Someone on Twitter or Facebook (I forgot who…?) linked to something about a book on Amazon called Maggie Goes On A Diet.
The description of the book:
This book is about a 14 year old girl who goes on a diet and is transformed from being extremely overweight and insecure to a normal sized girl who becomes the school soccer star. Through time, exercise and hard work, Maggie becomes more and more confident and develops a positive self image.
Apparently this book written by a man about a young teen going on a diet to reach the land of happiness and self esteem is available for pre-order for the price of $10.85.
Please, for the love of all things holy, don’t buy it.
I obviously haven’t read the book yet since it’s not actually available. But the tags on Amazon from others who have noticed this book’s existence say all there is to say about it:
- teaching kids to self-hate(42)
- give your children neuroses(38)
- sexist drivel(35)
- if you hate your daughter(32)
- anorexia bait(29)
- body fascism(29)
- dangerous abusive(28)
- talentless hack writer(21)
- waste of a good tree(17)
I agree with every single one of those descriptions. A book like this is a horrible idea when it’s targeted toward 6-14 year olds (and possibly younger since the reading level is 4-8) audience. Those girls already have enough problems and worries about their changing bodies. They don’t need to read books like these that give them even more complexes.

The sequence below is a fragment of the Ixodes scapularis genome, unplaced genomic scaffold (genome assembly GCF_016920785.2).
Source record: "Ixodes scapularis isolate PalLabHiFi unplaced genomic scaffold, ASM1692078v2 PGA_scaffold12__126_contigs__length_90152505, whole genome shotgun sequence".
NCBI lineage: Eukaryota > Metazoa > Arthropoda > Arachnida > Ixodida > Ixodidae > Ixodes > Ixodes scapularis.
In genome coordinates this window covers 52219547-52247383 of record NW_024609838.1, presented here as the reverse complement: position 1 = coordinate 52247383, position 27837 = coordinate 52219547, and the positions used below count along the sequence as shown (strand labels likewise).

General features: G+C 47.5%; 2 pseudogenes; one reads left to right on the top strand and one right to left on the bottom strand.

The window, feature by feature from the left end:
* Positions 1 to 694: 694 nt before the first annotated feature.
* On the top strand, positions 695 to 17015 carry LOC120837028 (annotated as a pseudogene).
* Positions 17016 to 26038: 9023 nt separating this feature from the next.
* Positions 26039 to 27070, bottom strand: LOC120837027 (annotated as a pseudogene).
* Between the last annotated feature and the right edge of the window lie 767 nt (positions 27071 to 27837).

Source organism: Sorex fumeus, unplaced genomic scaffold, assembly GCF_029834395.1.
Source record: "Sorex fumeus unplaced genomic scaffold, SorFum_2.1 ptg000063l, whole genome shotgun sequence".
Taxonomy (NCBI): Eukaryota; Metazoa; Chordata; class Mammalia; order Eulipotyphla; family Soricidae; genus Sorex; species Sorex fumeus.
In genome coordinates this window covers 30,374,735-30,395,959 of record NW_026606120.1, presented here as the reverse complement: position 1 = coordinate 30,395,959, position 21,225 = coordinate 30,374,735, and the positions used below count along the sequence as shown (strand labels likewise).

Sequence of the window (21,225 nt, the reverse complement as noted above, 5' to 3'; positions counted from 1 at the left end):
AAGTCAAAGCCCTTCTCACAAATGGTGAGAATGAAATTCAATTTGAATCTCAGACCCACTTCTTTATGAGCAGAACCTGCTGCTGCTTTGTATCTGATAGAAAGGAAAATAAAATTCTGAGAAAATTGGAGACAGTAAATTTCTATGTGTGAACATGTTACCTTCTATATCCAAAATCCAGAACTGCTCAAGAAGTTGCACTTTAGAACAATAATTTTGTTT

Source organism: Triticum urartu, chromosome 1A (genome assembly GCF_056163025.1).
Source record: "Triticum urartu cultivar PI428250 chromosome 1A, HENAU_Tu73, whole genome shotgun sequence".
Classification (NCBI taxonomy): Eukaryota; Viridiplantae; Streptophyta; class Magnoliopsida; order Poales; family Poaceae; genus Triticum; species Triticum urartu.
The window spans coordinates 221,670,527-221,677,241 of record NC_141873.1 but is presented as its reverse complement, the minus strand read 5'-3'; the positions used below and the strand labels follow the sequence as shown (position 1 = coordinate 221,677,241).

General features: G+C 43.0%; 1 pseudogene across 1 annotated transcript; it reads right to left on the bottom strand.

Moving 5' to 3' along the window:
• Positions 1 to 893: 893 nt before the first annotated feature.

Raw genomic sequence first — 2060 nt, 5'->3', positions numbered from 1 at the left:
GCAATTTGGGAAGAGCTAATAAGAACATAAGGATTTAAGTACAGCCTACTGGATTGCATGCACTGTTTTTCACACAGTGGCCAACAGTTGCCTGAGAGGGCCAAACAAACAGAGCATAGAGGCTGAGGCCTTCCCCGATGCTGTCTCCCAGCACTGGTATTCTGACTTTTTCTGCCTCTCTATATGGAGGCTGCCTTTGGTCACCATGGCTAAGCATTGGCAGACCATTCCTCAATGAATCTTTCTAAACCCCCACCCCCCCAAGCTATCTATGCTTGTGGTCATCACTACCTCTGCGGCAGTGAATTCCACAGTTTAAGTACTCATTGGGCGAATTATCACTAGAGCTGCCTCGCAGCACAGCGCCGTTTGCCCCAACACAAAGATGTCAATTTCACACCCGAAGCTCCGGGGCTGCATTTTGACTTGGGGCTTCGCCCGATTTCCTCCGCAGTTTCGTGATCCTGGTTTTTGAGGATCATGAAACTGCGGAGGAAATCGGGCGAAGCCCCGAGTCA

The author and publisher probably thought they were doing a good thing. You know, helping all the sad fat little girls caught in the obesity epidemic. But the cover of the book along with the title are enough to make me want to cry for the children who will be forced to read this. Even if the contents do talk about healthy food, exercise, and positive self esteem (all good things!) the packaging and extra messages will speak louder than any words inside the book. It takes very little to trigger an eating disorder and this drivel has the ability to do that in many children.
Dieting is not a healthy choice for growing children. It’s just not. Even throwing the word diet out there to them is unhealthy, in my opinion. If you want to help with the child “obesity crisis” then target the parents. Teach them to make better choices – don’t start shaming children.
Another point that the book seems to make is that weight loss = happiness and success. That is not the case. I know lots of people who’ve lost weight and felt robbed because nothing really change. Happiness comes from the inside, not from your looks.
Lately I’ve been thinking a lot about my future kids and what I want to teach them about being healthy. I want to teach them that food makes your body feel and work good when you make healthy choices. I want to teach them that exercise is fun and something you can enjoy. I want to teach them that no matter what their body looks like, living a healthy lifestyle is still worth it. I want to teach my future kids that self-confidence comes from being a good and strong person, not from what you look like. I want to teach them all the things I had to teach myself, growing up obese in a diet obsessed world.
Since I’d rather look for solutions and what I’d do instead… How about instead of Maggie Goes On A Diet you write a different book?
- Maggie Tries New Foods (about eating new healthy foods)
- Maggies Plays Soccer (about discovering soccer and becoming a star without dieting)
- Maggie Makes Friends (about an overweight girl NOT ashamed of her body, but popular)
I believe it’s possible to teach kids about living a healthy life without shaming them or pushing them towards an eating disorder.
Don’t make or read a book for pre teen girls about body image and dieting. Just don’t.
What are your thoughts on this new book?